These are the 18 ‘problematic’ classic films TCM will examine in a new series

Audrey Hepburn wears a huge hat as Eliza Doolittle in "My Fair Lady"
Audrey Hepburn starred as Eliza Doolittle in “My Fair Lady.”
(Warner Bros. )
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Turner Classic Movies has decided not to throw the baby out with the bathwater when it comes to timeless but troublesome movies. The result is “Reframed: Classic Films in the Rearview Mirror,” a new series that kicks off Thursday and runs throughout the month.

Along with screening 18 classics, TCM hosts will discuss what the network calls the “troubling and problematic” aspects of the much-loved flicks, which were released in the 1920s through the 1960s. “The goal is never to censor, but simply provide rich historical context to each classic,” the network said in a statement.

Among the problems: racism, sexism, portrayals of LGBTQ issues and more.

“We’re not saying this is how you should feel about ‘Psycho’ or this is how you should feel about ‘Gone With the Wind.’ We’re just trying to model ways of having longer and deeper conversations and not just cutting it off to ‘I love this movie. I hate this movie.’ There’s so much space in between,” TCM host Jacqueline Stewart recently told the Associated Press.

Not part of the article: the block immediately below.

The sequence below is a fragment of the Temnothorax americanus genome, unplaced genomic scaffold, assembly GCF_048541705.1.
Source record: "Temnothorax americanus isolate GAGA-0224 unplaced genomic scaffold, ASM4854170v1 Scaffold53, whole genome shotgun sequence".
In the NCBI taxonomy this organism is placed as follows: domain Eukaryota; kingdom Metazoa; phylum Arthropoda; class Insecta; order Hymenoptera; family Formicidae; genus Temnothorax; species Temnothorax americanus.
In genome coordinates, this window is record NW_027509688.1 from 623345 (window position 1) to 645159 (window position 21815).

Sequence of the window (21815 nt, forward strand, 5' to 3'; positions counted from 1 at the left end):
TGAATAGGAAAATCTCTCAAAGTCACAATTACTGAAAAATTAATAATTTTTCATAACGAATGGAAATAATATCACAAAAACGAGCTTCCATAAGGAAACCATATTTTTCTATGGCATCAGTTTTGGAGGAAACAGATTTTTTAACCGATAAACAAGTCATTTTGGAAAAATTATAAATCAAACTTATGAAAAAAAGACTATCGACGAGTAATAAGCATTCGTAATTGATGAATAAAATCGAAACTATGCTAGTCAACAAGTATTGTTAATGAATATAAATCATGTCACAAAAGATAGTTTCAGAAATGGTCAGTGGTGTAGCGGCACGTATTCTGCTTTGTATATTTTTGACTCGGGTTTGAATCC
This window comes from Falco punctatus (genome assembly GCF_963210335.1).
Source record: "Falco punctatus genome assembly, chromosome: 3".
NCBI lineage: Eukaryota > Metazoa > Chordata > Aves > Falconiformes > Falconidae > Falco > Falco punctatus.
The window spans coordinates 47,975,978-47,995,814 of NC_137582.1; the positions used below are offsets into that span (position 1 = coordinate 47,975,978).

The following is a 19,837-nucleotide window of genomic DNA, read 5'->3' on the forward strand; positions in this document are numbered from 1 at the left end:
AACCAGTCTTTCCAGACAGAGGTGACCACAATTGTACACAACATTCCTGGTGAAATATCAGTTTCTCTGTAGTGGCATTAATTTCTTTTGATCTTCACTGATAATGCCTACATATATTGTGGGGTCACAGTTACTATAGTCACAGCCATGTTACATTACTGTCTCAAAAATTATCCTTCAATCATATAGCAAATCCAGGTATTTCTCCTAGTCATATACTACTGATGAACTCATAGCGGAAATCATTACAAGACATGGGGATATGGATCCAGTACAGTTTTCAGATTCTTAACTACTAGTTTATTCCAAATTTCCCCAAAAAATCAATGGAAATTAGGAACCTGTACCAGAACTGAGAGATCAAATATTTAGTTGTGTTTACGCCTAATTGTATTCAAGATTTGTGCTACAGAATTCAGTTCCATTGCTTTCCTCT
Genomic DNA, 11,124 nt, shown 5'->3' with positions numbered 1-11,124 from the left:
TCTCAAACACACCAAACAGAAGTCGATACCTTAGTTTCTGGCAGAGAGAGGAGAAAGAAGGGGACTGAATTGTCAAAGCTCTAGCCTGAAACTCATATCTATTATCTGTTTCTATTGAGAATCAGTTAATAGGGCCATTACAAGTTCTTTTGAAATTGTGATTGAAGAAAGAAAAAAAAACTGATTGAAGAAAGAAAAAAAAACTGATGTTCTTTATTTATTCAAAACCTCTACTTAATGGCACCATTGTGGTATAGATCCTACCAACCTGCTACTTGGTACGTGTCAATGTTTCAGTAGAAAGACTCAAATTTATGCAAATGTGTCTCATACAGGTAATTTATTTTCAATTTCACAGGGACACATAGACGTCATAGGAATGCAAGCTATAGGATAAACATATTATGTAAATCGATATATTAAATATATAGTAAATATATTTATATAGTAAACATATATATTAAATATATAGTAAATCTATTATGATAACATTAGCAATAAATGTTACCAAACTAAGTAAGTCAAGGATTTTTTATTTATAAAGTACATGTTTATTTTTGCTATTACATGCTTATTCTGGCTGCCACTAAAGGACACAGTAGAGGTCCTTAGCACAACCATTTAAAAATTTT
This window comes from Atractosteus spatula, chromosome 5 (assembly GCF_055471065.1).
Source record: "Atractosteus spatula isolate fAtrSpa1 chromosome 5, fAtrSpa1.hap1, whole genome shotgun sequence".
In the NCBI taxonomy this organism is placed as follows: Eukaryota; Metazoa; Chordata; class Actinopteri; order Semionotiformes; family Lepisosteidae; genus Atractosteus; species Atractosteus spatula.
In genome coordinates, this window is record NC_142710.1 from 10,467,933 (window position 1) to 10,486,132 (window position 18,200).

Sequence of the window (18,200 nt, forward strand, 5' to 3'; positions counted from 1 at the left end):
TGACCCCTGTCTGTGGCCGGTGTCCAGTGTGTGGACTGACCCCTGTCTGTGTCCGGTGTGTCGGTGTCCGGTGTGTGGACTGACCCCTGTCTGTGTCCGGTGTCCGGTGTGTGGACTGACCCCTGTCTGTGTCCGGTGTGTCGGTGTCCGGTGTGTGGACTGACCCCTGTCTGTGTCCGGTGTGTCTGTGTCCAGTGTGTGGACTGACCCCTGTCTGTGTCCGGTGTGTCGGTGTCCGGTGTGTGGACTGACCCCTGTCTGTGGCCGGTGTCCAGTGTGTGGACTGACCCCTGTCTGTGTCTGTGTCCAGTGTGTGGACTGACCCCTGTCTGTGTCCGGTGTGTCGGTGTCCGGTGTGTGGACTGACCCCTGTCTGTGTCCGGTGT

Stewart and fellow hosts Ben Mankiewicz, Dave Karger, Alicia Malone and Eddie Muller will take turns participating in roundtable introductions that touch on the history and cultural context of the films. They will also prep new viewers about moments they might find upsetting.

“Our job is not to get up and say, ‘Here’s a movie that you should feel guilty about for liking,’” Mankiewicz told the Hollywood Reporter. “But to pretend that the racism in it is not painful and acute? No. I do not want to shy away from that. This was inevitable. And welcomed. And overdue.”

“Gone With the Wind” is back on HBO Max, now with a 4 1/2-minute introduction that discusses the film’s history and racist depictions.

June 24, 2020

Below are all the movies that will be “Reframed” once a week through the end of this month, beginning each Thursday at 5 p.m. Pacific. This is one situation where it’s good to be a night owl or own a DVR, because the films run one after the other — and even overnight.

March 4

March 11

  • “Woman of the Year”
  • “Guess Who’s Coming to Dinner”
  • “Gunga Din”
  • “Sinbad, the Sailor”
  • “The Jazz Singer”

March 18

  • “The Searchers”
  • “Breakfast at Tiffany’s”
  • “Swing Time”
  • “Stagecoach”
  • “Tarzan, the Ape Man”

March 25

  • “My Fair Lady”
  • “The Children’s Hour”
  • “Psycho”
  • “Dragon Seed”